homes value), showed a value close to the contracted price. I told them that is due to the neighborhood on larger lots with superior community amenities, better setbacks, and better architecture and I prepared her for the appraisal process. We had a plan
in place, but again, my job as a Realtor is to obtain the highest sales price available. As an appraiser, the contracted price was well above market value. Well, in a few weeks, we found out that the buyer had an appraisal waiver, and the home was never
appraised and closed at the contracted price. This now created a recent arm’s length sale in this community like the historically higher priced community, just across the street. Since this sale, there has been another home that has been listed and not yet
contracted. This micro market just jumped 10%. Sure, this can happen with all cash buyers also, so this isn’t the first time I have seen this, but the first time with a buyer that needed a mortgage. Who does this hurt? Well it hurts all buyers in the near
future, the buyer of this house, etc. Had they had a professional appraisal; it is very possible the home could have been purchased for tens of thousands less.
This example is as an appraiser. Recently, I was assigned to appraise a property for a home equity line of credit. The owners / borrowers recently purchased the home with over 20% down and received an appraisal waiver. Now they wanted to get a HELOC (home
equity line of credit).
As I do on all residential appraisals, I physically measured the home. I immediate noticed that the square footage of the home was off. This happens all the time, that there are large discrepancies in square footage. The home was 15% smaller than what
they thought they were buying. Not only did the owner pay more than the home was worth with the marketed square footage they thought they were buying, now the home is 570 sq.ft. smaller. The market value of the home was well below what they purchased the
home for just a few months ago, as there was no appraisal / measurement made on the property.
This example is as an appraiser. Recently, I was assigned to appraise a property for a home equity line of credit. The owners / borrowers recently purchased the home with over 20% down and received an appraisal waiver. Now they wanted to get a HELOC,
very similar to Example 2.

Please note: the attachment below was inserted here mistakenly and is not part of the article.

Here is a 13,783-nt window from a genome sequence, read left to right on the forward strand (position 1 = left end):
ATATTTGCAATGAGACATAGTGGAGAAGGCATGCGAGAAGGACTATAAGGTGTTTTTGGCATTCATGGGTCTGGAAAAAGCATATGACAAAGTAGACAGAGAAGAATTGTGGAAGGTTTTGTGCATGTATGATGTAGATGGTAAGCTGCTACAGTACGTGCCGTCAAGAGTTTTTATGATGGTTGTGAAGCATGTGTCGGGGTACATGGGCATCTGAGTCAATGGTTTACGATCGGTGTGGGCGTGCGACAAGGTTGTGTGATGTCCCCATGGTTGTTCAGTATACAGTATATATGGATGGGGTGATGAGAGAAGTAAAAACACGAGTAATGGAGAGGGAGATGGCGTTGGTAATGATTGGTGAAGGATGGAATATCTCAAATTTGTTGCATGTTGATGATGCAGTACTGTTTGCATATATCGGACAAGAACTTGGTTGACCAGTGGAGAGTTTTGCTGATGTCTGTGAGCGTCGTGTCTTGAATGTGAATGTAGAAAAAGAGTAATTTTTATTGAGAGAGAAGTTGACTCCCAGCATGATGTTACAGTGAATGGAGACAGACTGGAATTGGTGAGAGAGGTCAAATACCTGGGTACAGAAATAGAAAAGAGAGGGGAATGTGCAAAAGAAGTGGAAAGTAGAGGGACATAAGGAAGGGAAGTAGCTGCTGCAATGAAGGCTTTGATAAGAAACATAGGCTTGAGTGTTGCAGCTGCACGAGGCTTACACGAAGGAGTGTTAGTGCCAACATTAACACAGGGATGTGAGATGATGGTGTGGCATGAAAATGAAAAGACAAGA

I physically measured the home like always and performed my appraisal (and the physically measured square footage was very similar to the assessors square footage). The home was sold in average condition with minimal remodeling / updating performed in the
past 15 years (this home was built in the early 80’s) but priced like a remodeled home, while the market norm and all other sales near the price point this home was purchased at were complete remodels. There was a lot of market data available in the community,
and the range of sales for the same floor plan was $190,000 to $300,000 (this also including things like site size, pools, etc.). Homes that were in very average condition similar to the Subject property were selling at the very low end, while the remodeled
homes with new surfaces (quartz / granite counter tops, new flooring, new bathrooms, new trim, new roofs, newer dual pane windows, etc.).
Needless to say, my appraisal utilized comparable properties in similar condition (not remodeled) and was much less than the original purchase price a few months ago, while the market was slightly increasing.
There are other examples of the damages that can be caused by appraisal waivers, as computers can’t replace professional experienced appraisers who examine all aspects of the property including but not limited to condition, quality, location, site size,
site amenities, curb appeal, square footage, garages, etc.
So in summation, this is just a blog entry to try to inform any readers that in my opinion, if you are buying a home regardless of what the “public” information states or what AVM’s say the value is, purchasing a private appraisal (in an instance where you
quality for an appraisal waiver) would be a small price to pay if something is not noticed or misrepresented in the buyer’s research. I also recommend always getting a home inspection on any home you purchase to find out if there are any major issues that
can cause what seems like a value to be a nightmare.
If getting a private appraisal takes an additional week, so be it, when making the largest purchases in a typical person’s life, gathering information can only help the situation. Just like finding your future spouse, you don’t meet and get married in 30
days, you have an “inspection period” for better terms to determine if this is the best decision.
by Jason Clow, owner and founder of West Valley Appraisal Services
Through my 22 years of residential appraisal experience in the Maricopa County market, I have been asked countless times, “Should I get an appraisal before listing or buying a home?”. The short answer is “YES”. In this month’s blog, I will go over the pros
and cons of ordering and having a private appraisal for each instance, and you can decide what is best for you.
Think of it this way, getting a private appraisal on a property you are selling or buying is like taking a used car to a mechanic prior to selling or purchasing. Knowing the most information about the property can and will assist in making the
best financial decisions regarding that property.
Cutler | Market
Residential real estate in greater Phoenix continues to see price appreciation, driven by modest personal pay increases and falling interest rates. Current
30-year conventional loans are 3.82% with .5 points. (Fannie Mae, June 2019)
Further, the Federal Reserve is now forecasting a drop in rates through next year with many Wall Street analysts predicting three reductions of ¼ point
each over the next 12 months.
Why the change in rate forecast?
Late last year, signs of a significant slowing in the U.S. (and global) economies began to emerge. The Gross Domestic Product (GDP) had slowed, and
forecasts were predicting continued slowing over the next several months. Also, the U.S. found itself in a significant trade dispute with China (and for a brief time, Mexico), and trade disputes are almost never good for global economic growth. With the